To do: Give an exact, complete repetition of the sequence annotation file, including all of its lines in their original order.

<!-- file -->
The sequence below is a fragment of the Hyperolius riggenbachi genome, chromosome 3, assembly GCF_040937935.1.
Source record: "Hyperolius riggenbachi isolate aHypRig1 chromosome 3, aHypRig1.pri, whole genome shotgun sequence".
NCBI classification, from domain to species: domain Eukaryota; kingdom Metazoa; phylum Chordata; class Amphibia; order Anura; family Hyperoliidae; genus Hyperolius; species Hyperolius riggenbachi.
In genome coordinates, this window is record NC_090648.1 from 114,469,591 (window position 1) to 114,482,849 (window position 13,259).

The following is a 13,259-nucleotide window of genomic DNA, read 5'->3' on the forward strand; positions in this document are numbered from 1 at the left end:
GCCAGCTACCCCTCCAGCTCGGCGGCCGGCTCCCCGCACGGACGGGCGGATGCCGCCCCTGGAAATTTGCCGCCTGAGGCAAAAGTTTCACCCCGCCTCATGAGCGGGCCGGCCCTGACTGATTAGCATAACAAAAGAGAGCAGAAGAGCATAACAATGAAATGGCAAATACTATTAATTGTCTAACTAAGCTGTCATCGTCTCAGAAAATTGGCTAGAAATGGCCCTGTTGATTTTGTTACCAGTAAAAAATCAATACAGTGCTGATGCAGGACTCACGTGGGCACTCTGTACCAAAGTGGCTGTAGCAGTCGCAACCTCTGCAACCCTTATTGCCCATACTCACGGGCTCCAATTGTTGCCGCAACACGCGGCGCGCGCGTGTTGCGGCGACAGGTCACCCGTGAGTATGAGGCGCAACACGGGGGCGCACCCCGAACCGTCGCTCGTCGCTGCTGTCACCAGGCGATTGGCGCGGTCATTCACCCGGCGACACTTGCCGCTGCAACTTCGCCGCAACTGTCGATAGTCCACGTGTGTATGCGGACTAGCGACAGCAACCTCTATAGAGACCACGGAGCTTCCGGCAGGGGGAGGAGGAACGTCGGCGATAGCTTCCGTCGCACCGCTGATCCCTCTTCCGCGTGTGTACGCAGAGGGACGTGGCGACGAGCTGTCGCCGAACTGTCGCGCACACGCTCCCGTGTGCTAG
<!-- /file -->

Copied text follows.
The sequence below is a fragment of the Hyperolius riggenbachi genome, chromosome 3, assembly GCF_040937935.1.
Source record: "Hyperolius riggenbachi isolate aHypRig1 chromosome 3, aHypRig1.pri, whole genome shotgun sequence".
NCBI classification, from domain to species: domain Eukaryota; kingdom Metazoa; phylum Chordata; class Amphibia; order Anura; family Hyperoliidae; genus Hyperolius; species Hyperolius riggenbachi.
In genome coordinates, this window is record NC_090648.1 from 114,469,591 (window position 1) to 114,482,849 (window position 13,259).

The following is a 13,259-nucleotide window of genomic DNA, read 5'->3' on the forward strand; positions in this document are numbered from 1 at the left end:
GCCAGCTACCCCTCCAGCTCGGCGGCCGGCTCCCCGCACGGACGGGCGGATGCCGCCCCTGGAAATTTGCCGCCTGAGGCAAAAGTTTCACCCCGCCTCATGAGCGGGCCGGCCCTGACTGATTAGCATAACAAAAGAGAGCAGAAGAGCATAACAATGAAATGGCAAATACTATTAATTGTCTAACTAAGCTGTCATCGTCTCAGAAAATTGGCTAGAAATGGCCCTGTTGATTTTGTTACCAGTAAAAAATCAATACAGTGCTGATGCAGGACTCACGTGGGCACTCTGTACCAAAGTGGCTGTAGCAGTCGCAACCTCTGCAACCCTTATTGCCCATACTCACGGGCTCCAATTGTTGCCGCAACACGCGGCGCGCGCGTGTTGCGGCGACAGGTCACCCGTGAGTATGAGGCGCAACACGGGGGCGCACCCCGAACCGTCGCTCGTCGCTGCTGTCACCAGGCGATTGGCGCGGTCATTCACCCGGCGACACTTGCCGCTGCAACTTCGCCGCAACTGTCGATAGTCCACGTGTGTATGCGGACTAGCGACAGCAACCTCTATAGAGACCACGGAGCTTCCGGCAGGGGGAGGAGGAACGTCGGCGATAGCTTCCGTCGCACCGCTGATCCCTCTTCCGCGTGTGTACGCAGAGGGACGTGGCGACGAGCTGTCGCCGAACTGTCGCGCACACGCTCCCGTGTGCTAG